Last year the Missouri Senate overwhelmingly approved a bill mandating a two-year waiting period for legislators before they could return to the Capitol as a professional lobbyist.
The waiting period would have applied only to future legislators, not those currently in office, and it still ended up dying before it could be passed into law.
On Thursday, the Senate approved a bill that actually included current lawmakers. But it changed course and rejected any waiting period at all, voting instead to only require lawmakers to finish their term before becoming a lobbyist.
To proponents of ethics reform legislation, this year’s vote isn’t surprising.
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“This reveals the legislature does not have the will to pass meaningful ethics reform,” said Sen. Rob Schaaf, a St. Joseph Republican.
Over the last decade, as voter-imposed term limits began driving elected officials out of office, lobbyists’ ranks have swelled with former legislators and staff cashing in on their expertise and connections.
To critics, the dynamic erodes public trust and runs the risk of corrupting policy. It fuels a perception that lawmakers are casting votes to curry favor with potential future employers.
At least 33 states have dealt with the issue by enacting a “cooling-off period” before a legislator can come back to work as a lobbyist, according to the National Conference of State Legislatures. Eight of those states make former legislators wait two years.
The Missouri House approved a one-year cooling-off period earlier this year. The Senate took up the bill this week and voted Thursday to remove the one-year ban.
“I’ve advocated for a stronger bill,” said Sen. Bob Onder, a St. Charles Republican sponsoring the measure. “But this is still an improvement over existing law.”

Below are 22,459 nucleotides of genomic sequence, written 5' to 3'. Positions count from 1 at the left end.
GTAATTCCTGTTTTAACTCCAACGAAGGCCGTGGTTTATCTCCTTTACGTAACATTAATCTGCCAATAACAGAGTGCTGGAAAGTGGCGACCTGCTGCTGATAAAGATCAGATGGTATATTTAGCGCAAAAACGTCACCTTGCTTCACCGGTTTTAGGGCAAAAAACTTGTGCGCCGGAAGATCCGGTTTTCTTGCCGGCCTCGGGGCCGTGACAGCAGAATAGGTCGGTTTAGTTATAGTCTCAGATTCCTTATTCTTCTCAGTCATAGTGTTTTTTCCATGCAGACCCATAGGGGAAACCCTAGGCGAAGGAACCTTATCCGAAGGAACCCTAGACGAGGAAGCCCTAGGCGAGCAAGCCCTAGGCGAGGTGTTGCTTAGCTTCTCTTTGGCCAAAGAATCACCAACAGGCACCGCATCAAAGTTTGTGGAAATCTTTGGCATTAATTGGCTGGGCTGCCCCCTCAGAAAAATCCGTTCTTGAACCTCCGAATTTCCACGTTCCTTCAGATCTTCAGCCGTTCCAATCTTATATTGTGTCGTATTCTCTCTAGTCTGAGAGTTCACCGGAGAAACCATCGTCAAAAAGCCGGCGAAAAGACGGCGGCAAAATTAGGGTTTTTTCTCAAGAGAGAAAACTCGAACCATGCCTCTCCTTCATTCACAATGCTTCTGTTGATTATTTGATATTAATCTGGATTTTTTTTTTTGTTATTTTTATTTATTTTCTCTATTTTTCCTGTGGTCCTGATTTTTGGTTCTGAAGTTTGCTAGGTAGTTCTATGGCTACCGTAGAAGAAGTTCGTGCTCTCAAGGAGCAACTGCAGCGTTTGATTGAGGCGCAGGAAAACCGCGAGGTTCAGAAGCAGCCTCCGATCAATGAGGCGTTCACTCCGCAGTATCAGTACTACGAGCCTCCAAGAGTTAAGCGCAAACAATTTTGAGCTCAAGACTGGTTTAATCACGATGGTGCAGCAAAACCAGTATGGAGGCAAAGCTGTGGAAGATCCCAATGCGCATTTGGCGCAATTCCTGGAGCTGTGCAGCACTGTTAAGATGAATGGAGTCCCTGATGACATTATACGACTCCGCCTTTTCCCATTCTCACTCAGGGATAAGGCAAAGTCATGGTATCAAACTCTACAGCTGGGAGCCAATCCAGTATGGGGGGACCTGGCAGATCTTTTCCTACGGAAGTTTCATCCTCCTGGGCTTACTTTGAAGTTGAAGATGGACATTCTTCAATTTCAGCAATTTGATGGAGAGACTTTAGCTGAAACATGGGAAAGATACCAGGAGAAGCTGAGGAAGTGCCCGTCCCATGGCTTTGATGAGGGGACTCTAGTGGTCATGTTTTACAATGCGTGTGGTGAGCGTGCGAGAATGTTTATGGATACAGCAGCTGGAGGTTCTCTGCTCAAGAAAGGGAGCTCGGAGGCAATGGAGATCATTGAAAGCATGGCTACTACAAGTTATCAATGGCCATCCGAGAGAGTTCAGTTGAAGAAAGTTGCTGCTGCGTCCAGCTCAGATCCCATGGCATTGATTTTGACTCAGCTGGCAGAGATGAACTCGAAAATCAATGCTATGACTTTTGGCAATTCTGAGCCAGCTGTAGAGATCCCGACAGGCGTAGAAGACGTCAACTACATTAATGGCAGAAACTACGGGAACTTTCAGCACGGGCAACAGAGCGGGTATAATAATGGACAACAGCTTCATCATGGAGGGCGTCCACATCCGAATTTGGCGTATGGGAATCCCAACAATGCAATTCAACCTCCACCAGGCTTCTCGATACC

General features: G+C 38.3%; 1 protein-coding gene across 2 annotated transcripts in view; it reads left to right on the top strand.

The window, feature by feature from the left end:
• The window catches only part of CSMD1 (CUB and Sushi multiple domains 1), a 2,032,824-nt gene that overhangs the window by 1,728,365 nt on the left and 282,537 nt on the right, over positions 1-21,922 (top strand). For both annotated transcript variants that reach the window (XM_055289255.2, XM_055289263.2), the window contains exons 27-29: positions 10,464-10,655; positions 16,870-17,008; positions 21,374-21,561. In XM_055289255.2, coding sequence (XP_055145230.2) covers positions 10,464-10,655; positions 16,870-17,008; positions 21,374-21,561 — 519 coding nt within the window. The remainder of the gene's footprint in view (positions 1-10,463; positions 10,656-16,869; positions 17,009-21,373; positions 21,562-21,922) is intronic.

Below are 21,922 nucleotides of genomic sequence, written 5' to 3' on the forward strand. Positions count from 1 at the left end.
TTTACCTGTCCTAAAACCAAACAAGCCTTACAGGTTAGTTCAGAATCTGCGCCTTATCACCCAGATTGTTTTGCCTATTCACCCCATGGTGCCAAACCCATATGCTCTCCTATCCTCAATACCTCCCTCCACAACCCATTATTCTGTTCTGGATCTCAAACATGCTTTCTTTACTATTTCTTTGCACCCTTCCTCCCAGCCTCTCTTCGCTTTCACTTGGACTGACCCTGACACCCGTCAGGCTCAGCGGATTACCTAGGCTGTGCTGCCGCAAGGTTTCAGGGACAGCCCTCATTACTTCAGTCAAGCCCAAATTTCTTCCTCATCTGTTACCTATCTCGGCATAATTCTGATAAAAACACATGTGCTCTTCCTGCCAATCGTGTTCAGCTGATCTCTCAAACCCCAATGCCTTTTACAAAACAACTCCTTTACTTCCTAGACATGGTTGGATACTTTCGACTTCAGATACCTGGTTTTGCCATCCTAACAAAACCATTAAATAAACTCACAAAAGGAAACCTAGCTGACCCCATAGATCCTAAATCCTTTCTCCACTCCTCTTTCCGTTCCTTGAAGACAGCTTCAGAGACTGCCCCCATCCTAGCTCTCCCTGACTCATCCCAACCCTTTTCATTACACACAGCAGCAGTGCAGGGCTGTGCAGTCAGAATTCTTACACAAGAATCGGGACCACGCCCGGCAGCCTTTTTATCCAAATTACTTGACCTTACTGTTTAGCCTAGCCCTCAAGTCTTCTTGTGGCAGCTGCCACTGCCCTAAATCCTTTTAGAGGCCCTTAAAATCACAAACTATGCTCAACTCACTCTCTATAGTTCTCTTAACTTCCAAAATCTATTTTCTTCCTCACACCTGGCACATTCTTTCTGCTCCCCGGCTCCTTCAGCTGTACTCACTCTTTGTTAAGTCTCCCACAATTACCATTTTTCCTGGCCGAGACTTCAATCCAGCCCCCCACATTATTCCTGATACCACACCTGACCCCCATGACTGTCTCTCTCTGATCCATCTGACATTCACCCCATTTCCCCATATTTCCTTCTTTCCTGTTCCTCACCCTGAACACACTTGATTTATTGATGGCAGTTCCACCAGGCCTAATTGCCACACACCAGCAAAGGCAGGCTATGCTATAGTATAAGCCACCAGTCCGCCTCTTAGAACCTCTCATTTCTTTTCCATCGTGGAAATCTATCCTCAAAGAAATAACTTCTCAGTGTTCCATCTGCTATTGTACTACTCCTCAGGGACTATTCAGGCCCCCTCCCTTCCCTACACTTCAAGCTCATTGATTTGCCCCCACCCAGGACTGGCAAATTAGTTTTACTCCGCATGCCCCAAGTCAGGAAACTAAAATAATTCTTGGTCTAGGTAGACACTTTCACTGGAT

After a year marked by political scandal — including the resignations of two legislators over inappropriate conduct with interns — the General Assembly entered 2016 feeling the heat to overcome years of stalled progress and finally pass ethics reform.
That was amplified this week when Republican Rep. Don Gosen of St. Louis County resigned with little explanation under a cloud of suspicion. House Speaker Todd Richardson, a Poplar Bluff Republican, said he asked Gosen to step down, although he declined to specify what Gosen had done to be forced from office.
In the coming weeks the Senate is expected to debate a host of ethics reform bills approved by the House, ranging from a ban on lobbyist gifts to a prohibition on lawmakers serving as political consultants while in office.
Thursday’s vote on a cooling-off period was the first of those bills to make it to the full Senate.
Debate lasted more than four hours, and in the end the vote to reject a cooling-off period had no clear partisan tilt.
“We are supposed to be citizen legislators,” Onder said. “This is not supposed to be our pathway job into a lucrative lobbying job.”
But clearly many of his colleagues didn’t agree.
Sen. Dave Schatz panned the idea, saying it was “a solution in search of a problem.” He said lawmakers have the “freedom to pursue happiness that’s guaranteed to us in the Constitution.”
Senate Minority Leader Joe Keaveny, a St. Louis Democrat, said he has a problem telling legislators who dedicate years of their life to public service “that now they can’t work for a year after they’re done.”
Holsman said he opposed the cooling-off period because he believes it is unconstitutional and would have been struck down by the courts.
In the end, the opposition won out and the one-year ban was removed from the bill.
Onder said he still believes the legislation contains important provisions.
Legislators will no longer be able to resign their elected office early in order to become lobbyists, as former House speaker Steve Tilley did in 2012. And the Senate bill applies to current lawmakers, where the House version only applied to those elected or re-elected this year.
The bill would also prohibit a company or individual from soliciting a legislator to become a lobbyist while he or she is still in office.
Schaaf said he ultimately voted for the bill because “even the weakest measure is better than nothing.”
“It’s incrementally better,” he said. “On a scale of one to 100, it’s a three.”
The bill now goes back to the House, which can sign off on the changes the Senate made or request a conference committee to work out the differences.
The cooling-off period legislation is House Bill 1979.